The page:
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Americans feel more optimistic about the economy. Lower gasoline prices have boosted morale, although food prices are expected to spike in the coming months.
Credit card companies will start tracking gun purchases. Gun retailers will receive a separate merchant code.
New York has declared a state of emergency following the polio epidemic. Governor Kathy Hochul’s decision help increase vaccination rates against the disease at 90%.
Antigua and Barbuda will vote on whether to depose King Charles III as head of state. The referendum could come in the next three years. Meanwhile, Queen Elizabeth II’s coffin has arrived in Edinburgh, one of many stops before the funeral scheduled for September 19.
Colombia and Venezuela have agreed to reopen their borders. Commercial flights and cargo transport will resume September 26 as the two countries re-establish trade relations.
President Xi Jinping has not left China since the covid outbreak in 2020, prohibit a visit in semi-autonomous Hong Kong earlier this year. Foreign policy enthusiasts and journalists have made several guesses as to where he will head first, but none have hit the mark.
In August, it was reported that Xi was going visit saudi arabiabut the journey never materialized. The have also been reported that he would travel to Southeast Asia in November to meet US President Joe Biden. But now Xi is expected to meet Russian President Vladimir Putin this week in Uzbekistan. If the trip were to materialize, it would mark a relationship building between the two countries as their ties with the United States remain strained.
Xi is no doubt looking to be cautious about the timing and focus of this much-anticipated trip abroad, as he will air his diplomatic priorities.
It’s time for Europe to turn off the lights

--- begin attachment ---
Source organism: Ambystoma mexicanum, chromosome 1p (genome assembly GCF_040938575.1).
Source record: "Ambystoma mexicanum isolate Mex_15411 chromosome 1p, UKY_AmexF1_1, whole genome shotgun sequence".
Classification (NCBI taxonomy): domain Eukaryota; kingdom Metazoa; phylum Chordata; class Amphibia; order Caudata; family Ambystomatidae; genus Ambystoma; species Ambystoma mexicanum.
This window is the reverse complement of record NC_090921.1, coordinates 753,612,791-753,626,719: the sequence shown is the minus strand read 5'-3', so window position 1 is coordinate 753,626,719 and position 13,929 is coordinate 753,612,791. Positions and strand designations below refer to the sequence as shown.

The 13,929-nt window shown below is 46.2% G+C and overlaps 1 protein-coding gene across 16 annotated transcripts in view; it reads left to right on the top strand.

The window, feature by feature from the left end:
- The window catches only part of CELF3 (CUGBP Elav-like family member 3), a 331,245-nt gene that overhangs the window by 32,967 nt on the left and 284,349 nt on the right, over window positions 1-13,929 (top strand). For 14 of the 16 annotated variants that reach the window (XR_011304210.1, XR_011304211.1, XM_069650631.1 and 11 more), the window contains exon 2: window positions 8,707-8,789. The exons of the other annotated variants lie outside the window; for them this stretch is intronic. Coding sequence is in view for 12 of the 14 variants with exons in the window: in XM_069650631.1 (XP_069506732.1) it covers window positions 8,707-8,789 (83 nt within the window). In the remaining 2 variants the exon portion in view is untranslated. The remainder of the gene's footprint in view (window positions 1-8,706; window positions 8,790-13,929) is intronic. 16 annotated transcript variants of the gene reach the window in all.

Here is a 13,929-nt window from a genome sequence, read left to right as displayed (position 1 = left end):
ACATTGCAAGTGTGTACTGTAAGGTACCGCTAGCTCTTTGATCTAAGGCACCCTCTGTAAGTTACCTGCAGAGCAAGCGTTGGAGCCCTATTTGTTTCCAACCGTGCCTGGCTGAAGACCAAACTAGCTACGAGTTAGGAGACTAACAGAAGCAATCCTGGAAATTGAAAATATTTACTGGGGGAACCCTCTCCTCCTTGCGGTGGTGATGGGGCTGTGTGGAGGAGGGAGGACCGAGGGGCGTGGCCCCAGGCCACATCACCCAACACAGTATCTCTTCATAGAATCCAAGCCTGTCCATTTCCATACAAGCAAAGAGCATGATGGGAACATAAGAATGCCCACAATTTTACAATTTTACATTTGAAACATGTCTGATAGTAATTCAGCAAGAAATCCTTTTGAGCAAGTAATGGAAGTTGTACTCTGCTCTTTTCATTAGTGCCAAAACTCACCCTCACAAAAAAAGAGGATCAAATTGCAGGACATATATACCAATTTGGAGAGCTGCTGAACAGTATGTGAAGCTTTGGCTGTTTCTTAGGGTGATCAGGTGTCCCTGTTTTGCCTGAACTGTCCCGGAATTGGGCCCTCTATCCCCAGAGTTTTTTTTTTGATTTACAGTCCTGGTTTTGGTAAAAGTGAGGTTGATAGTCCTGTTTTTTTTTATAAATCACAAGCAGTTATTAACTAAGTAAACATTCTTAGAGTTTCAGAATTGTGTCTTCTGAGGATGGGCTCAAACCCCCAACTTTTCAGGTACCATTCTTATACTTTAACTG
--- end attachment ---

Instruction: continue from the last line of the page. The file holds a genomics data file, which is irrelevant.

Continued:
In anticipation of a winter without Russian gas, European countries are looking to store as much fuel as possible. Some companies and governments are also mandating a step that should have been a no-brainer long ago: turning off lights when not in use.
This habit is entrenched in poorer countries, where individuals and businesses keep a close eye on their electricity bills. But that is long overdue for wealthy countries that are used to keeping offices and streetlights on all night, regardless of the financial or environmental costs.
In a typical European city, office and commercial buildings use about half of the lighting energy. A simple cost (and carbon) saving solution would be to switch to smart lighting systems that automatically turn on and off when needed. Until then, staying warm in the winter means letting the nights get darker.
Is “silent shutdown” really a problem?
“Quietly quitting,” or doing the bare minimum that is part of your job duties without going beyond that, causes a lot of hesitation and headaches among employers.
Companies and managers are rightly concerned about maintaining a high level of worker engagement, as it is linked to greater productivity. But for workers, quitting quietly doesn’t necessarily mean they spend eight hours a day feeling miserable or left out. On the contrary, they do not subscribe to the mentality that work must rule one’s life.
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